UK trade with China represents exports to China, accounting for less than three percent of UK's total exports and goods, our export trade is strongly focused on the North American and European markets. The potential for us to increase our exports and services and goods to China is great. We are trying to introduce areas like Jiangmen which almost everybody in the UK has never heard of before.

Q: What do you think of Guangdong's low carbon economy development?

A: I think Guangdong has a real challenge in the low carbon economy area. Guangdong's performance is good in terms of carbon intensity of Guangdong's production and services. But as production and huge investment in capacity and economic output increasing, even if you reduce carbon intensity you still risk seeing increased emissions. I think they need to keep working on this at all levels and it is an area where we can continue to work together.

I think there is a remarkable development in the focus of officials at different levels and on the need to tackle climate change. During this trip, I visited a company which is very active in applying networking with solar technology. There are big companies applying efficient processes, but there are still lots of small companies needed to face the challenge.

Q: What's your plan of promoting a friendly relationship between Guangdong and the UK?

A: I am responsible for six provinces in the Consulate General. I have to make sure I do my very best to promote good relations between these six provinces and the UK. That means it involves trade investment relationship, education, science and innovation work between universities and institutions. We welcome students to study in the UK and tourism in both directions as well.

Q: What impressed you most in Guangzhou and what tourist attraction would you recommend?

A: Guangzhou is not sufficiently recognized as a tourist destination. Maybe there are lots of tourists coming here, but if you look at the available guidebooks, information of the city are quite limited. The English guidebooks are often of two or three pages, the Chinese guidebooks don抰 always pick out Guangzhou as a tourist destination. Lots of people come here for business, for the Canton Fair probably. They won't see too much beyond their hotel and the fair site.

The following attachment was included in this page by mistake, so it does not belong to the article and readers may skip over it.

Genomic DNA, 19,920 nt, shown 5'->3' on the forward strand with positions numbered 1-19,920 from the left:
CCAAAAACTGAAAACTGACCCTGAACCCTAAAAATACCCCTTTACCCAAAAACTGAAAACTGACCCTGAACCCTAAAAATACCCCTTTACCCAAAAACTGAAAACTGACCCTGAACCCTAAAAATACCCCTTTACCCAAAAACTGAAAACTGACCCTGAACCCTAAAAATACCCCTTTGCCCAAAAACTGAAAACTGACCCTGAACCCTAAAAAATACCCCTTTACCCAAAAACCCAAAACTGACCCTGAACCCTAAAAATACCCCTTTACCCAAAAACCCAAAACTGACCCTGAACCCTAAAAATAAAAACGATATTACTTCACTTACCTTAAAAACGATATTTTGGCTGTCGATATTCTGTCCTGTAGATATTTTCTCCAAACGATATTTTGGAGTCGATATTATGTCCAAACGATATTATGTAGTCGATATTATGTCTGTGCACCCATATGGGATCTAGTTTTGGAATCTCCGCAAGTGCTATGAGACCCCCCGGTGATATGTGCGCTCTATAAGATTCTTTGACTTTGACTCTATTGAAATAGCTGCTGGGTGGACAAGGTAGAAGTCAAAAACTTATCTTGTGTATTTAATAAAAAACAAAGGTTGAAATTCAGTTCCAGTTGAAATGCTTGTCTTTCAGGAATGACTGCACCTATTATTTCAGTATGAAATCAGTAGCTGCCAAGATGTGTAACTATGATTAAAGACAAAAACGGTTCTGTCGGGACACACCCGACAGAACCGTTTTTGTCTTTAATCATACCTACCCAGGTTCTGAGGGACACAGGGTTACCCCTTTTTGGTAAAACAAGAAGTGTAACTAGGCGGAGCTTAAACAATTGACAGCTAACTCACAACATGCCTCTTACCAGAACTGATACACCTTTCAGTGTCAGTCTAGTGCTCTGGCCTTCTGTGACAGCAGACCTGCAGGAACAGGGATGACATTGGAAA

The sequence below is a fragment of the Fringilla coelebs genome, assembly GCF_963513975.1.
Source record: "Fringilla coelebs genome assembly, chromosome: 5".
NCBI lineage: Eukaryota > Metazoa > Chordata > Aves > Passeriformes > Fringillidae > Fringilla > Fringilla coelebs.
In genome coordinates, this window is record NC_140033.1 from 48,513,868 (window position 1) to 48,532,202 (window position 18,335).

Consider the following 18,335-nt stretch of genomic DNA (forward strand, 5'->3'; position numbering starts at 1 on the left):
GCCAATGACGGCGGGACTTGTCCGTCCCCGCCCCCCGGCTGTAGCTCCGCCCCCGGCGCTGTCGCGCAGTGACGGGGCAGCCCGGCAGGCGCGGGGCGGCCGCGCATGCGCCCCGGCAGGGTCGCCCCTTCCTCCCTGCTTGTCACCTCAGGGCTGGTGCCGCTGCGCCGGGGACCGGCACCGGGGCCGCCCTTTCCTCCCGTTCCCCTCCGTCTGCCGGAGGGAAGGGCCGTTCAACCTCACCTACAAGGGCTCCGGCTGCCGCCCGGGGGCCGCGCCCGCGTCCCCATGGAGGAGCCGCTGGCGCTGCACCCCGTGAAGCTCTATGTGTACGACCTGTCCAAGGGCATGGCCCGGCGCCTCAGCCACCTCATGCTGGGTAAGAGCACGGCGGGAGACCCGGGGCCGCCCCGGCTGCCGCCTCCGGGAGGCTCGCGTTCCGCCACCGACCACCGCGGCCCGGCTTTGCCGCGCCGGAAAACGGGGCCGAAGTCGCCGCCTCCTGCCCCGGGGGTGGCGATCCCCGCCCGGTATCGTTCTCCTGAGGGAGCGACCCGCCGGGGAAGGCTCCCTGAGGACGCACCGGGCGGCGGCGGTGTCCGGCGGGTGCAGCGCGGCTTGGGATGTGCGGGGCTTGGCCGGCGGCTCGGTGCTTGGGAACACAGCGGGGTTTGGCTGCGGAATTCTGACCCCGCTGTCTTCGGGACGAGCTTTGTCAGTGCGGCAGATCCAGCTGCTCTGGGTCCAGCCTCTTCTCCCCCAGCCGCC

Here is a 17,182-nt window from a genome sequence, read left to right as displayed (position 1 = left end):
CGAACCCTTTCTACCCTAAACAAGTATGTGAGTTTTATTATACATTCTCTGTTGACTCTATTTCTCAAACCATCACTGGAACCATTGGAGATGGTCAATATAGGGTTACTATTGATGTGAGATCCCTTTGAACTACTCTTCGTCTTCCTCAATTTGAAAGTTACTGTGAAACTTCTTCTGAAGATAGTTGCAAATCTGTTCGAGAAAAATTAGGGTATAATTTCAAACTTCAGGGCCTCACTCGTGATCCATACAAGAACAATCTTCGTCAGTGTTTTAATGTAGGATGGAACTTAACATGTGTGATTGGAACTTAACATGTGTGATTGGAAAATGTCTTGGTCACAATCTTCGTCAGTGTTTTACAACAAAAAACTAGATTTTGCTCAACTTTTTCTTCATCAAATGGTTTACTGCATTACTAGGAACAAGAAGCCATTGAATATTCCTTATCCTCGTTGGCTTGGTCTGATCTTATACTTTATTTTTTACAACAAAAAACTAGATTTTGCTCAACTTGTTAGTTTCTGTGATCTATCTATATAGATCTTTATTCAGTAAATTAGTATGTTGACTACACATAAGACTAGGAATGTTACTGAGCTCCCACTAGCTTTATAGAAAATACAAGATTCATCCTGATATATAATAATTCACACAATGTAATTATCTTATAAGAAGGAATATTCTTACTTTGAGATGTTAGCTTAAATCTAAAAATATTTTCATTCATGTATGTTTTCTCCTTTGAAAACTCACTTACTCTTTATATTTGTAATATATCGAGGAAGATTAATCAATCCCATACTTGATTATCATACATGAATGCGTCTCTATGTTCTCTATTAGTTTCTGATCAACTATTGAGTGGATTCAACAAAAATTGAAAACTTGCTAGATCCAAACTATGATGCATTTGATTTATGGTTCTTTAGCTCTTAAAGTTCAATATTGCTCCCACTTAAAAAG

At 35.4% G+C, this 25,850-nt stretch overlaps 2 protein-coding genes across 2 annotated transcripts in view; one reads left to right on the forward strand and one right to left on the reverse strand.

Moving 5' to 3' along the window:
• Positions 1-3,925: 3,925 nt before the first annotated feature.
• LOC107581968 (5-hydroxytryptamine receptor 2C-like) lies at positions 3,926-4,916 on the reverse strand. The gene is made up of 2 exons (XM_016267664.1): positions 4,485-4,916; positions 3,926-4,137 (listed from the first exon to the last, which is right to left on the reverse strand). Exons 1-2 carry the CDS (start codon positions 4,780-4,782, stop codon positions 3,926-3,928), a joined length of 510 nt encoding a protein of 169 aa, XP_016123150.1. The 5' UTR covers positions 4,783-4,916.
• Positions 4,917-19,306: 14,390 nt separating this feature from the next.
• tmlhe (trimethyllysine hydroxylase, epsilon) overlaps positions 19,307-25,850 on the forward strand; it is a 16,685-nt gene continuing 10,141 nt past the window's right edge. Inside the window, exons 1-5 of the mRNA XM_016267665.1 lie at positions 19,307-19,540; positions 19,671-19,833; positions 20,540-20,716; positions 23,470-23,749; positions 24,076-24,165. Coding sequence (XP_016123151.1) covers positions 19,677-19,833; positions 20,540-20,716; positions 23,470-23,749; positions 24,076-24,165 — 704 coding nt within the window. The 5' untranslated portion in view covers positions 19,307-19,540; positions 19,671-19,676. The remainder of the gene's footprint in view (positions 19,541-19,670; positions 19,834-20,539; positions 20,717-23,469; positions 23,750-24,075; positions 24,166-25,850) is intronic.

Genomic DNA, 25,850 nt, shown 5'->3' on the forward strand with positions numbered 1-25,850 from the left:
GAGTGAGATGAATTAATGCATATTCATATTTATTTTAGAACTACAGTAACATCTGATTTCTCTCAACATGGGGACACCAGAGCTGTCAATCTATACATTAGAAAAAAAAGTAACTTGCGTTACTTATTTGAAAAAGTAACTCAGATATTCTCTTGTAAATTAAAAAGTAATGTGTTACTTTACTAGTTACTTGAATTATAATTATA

What I found most interesting is walking through the maze of old buildings just north of Shamian, I think walking through the center of Guangzhou, the area where the old building was occupied by the Communist Party in 1920s, is interesting. I like the mix of architectures of modern style, traditional Cantonese style, and also western styles. I do hope the landmark modernizations continue, but I also hope the traditional buildings are well preserved and continue to be used for commercial purposes.

Q: What do you think of Cantonese food?

A: Actually my wife likes Cantonese food very much, She couldn't eat any other Chinese food except for Cantonese food when she first arrived here. She likes the freshness, and the dishes are not oily and are not spicy. For myself, I like simple food, I don't like elaborate banquets. The food that really impressed me has been Cantonese soups.


Editor: Miranda